By Eden Laikin
Provided Free Overdose Reversal Kits to Participants
More than 500 average, non-medically trained Long Islanders, are now equipped, and ready, to save a life – thanks to a 90-minute training by Nassau County’s mental health and substance abuse officials.
This week alone, Nassau officials taught nearly 100 residents how to recognize and reverse the effects of an Opioid drug overdose, by administering an antidote called Naloxone or Narcan. All trainees were given free Narcan kits to use in an emergency, provided to the County by state health officials at no cost.
Opioids include Heroin, Oxycodone, Vicodin, Morphine and other often-abused prescription painkillers.
“Of course, we hope that nobody we’ve trained on how to use Narcan so far, ever has to use that knowledge,” Nassau County Executive Edward P. Mangano said. “But times and statistics have shown that the possibility is more likely than we’d like to think.”
Last year, Nassau became the first County in the state, outside of New York City, to adopt the state’s Overdose Prevention Training program. Nassau’s Emergency Medical Technicians (EMTs) with the County’s Police Ambulance Bureau as well as with Nassau’s volunteer fire service, have also recently been trained – as part of a 2-year state pilot program. Nassau County Police officers are currently being trained to administer Narcan as well.
On the average, nearly 1 Long Islander dies each day of a drug overdose. Although Nassau’s numbers of drug fatalities went down from 2011 to 2012, Suffolk’s numbers have increased.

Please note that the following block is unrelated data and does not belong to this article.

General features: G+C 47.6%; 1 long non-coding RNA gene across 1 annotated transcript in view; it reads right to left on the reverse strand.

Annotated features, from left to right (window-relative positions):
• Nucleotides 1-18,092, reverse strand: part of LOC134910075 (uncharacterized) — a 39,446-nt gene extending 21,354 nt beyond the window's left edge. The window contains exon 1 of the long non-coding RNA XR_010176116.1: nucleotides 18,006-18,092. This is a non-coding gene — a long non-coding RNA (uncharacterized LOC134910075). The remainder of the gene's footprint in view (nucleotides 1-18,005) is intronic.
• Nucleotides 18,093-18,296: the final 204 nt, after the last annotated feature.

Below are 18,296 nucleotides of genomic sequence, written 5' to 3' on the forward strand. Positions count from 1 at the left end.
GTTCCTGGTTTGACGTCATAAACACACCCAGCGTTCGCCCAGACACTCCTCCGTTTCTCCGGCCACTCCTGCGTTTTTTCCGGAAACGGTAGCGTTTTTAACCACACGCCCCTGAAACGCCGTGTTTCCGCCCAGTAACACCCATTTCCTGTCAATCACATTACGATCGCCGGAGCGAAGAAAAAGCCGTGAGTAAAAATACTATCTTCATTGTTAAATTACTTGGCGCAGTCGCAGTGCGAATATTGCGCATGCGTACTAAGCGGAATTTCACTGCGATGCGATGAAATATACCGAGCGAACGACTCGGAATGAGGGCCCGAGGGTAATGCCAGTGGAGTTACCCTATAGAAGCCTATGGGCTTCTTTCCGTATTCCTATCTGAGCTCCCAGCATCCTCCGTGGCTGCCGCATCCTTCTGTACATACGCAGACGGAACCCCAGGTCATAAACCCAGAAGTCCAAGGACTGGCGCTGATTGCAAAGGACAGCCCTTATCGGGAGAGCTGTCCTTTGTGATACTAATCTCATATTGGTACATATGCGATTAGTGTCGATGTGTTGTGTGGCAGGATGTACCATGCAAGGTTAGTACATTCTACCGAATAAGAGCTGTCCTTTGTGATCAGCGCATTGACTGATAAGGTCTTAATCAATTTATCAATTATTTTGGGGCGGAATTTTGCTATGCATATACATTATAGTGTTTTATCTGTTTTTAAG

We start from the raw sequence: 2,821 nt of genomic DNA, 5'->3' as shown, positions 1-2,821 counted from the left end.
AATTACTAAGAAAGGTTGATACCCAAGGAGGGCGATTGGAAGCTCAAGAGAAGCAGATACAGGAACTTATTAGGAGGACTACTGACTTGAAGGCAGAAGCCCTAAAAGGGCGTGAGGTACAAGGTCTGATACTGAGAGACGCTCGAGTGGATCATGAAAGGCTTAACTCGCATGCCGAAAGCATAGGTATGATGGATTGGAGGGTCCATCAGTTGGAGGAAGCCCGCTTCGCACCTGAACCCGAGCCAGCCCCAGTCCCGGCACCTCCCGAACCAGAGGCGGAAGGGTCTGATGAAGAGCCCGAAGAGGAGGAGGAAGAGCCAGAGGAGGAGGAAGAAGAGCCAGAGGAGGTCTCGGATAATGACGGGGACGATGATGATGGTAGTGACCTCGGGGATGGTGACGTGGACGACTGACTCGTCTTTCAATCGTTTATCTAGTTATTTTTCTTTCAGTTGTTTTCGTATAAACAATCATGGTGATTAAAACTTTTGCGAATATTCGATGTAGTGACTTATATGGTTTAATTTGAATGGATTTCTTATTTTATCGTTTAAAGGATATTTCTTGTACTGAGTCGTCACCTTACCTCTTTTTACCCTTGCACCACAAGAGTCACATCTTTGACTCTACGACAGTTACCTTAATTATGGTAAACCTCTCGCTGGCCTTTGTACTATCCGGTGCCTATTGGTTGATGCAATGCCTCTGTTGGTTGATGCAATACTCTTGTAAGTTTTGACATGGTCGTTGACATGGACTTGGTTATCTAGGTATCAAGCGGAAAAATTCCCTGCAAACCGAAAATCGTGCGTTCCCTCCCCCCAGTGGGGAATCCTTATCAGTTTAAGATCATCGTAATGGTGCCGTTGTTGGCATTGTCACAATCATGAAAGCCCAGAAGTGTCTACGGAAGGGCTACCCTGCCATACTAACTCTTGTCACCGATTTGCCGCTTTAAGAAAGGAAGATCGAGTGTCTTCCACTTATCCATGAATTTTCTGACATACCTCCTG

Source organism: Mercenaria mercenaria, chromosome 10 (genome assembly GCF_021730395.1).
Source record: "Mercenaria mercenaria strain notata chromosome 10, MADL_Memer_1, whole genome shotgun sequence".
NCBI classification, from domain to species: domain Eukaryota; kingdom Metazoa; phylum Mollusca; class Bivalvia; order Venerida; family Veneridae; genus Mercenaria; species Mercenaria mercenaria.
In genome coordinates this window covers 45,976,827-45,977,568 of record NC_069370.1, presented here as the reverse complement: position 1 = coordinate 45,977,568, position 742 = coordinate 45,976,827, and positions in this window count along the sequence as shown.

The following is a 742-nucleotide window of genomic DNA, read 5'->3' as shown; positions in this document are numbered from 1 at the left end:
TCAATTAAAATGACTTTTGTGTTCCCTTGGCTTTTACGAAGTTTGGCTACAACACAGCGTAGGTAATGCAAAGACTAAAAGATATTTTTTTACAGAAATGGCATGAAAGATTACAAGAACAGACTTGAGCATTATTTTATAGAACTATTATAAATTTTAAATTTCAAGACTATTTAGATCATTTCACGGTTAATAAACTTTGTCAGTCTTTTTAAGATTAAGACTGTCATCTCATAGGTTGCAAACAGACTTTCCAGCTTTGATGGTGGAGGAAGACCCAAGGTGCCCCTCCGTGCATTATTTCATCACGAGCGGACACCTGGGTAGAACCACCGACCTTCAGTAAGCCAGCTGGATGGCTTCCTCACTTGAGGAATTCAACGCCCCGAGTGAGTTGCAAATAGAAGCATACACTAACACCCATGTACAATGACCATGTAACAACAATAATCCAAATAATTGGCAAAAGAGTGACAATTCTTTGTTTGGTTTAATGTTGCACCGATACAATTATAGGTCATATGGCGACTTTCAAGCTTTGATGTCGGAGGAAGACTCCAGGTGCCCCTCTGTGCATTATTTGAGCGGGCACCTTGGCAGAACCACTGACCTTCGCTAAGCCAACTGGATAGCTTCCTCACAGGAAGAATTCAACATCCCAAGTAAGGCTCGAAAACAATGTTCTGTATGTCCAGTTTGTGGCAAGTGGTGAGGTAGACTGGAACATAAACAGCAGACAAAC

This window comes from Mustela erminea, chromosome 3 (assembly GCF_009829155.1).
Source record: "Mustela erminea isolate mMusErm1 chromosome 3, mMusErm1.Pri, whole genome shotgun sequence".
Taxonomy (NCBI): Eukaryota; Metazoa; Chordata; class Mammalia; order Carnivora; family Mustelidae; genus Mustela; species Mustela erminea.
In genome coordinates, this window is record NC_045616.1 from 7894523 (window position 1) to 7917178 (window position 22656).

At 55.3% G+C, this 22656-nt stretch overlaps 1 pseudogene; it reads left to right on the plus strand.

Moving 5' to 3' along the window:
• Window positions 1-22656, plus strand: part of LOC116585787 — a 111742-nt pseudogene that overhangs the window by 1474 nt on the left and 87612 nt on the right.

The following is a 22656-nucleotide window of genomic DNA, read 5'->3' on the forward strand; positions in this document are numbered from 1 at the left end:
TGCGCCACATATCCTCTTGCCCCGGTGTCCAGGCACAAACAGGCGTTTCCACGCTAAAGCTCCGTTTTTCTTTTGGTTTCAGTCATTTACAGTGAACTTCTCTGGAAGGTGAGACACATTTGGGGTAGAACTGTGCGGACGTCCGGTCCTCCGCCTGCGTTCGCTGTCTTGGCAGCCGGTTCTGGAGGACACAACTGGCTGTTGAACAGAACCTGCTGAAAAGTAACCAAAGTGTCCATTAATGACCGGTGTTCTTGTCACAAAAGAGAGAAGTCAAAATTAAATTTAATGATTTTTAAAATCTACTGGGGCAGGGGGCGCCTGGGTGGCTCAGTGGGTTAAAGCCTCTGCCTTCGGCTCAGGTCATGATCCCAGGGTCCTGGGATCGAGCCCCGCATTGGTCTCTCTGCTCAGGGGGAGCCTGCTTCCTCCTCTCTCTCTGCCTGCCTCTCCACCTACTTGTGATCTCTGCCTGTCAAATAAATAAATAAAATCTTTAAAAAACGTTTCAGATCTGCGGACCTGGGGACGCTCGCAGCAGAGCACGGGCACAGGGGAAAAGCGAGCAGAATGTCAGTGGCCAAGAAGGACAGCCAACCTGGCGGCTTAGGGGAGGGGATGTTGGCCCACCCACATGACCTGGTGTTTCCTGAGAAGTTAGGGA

The unique program that provides Narcan Training to individuals without medical training, is based on a 2006 state law that removes liability from a resident who administers Narcan in an attempt to save a person’s life. There have been no reported ill effects from the hundreds of thousands of times Narcan has been administered, and at least 10,000 overdose reversals have been reported nationwide.
Narcan training programs are successfully operating in at least 16 states across the nation.
Heroin and prescription painkillers depress the body’s respiratory system and can cause death if mixed with certain other kinds of drugs, or if ingested in too large amounts. Using the drug after a time of abstinence, increases the likelihood of a fatal overdose.
“My administration’s drug-prevention efforts focus primarily on Education, Awareness and Enforcement,” County Executive Mangano said. “Together with schools, community groups, treatment facilities and the public, we are waging a war on drugs. But, with too many young people falling victim to drug addiction, we must do all that we can to save their lives and put them on the road to recovery so that they can lead normal and productive lives.”
Legislator Gonsalves added, “Kids are dying from abuse of prescription painkillers far too often and we are stepping up our efforts to warn them of the dangers of misusing drugs, even those given to them by a doctor.”
To find out about upcoming Narcan trainings, call Felicia Schneberg at 516-227-7028 or visit www.heroinprevention.com.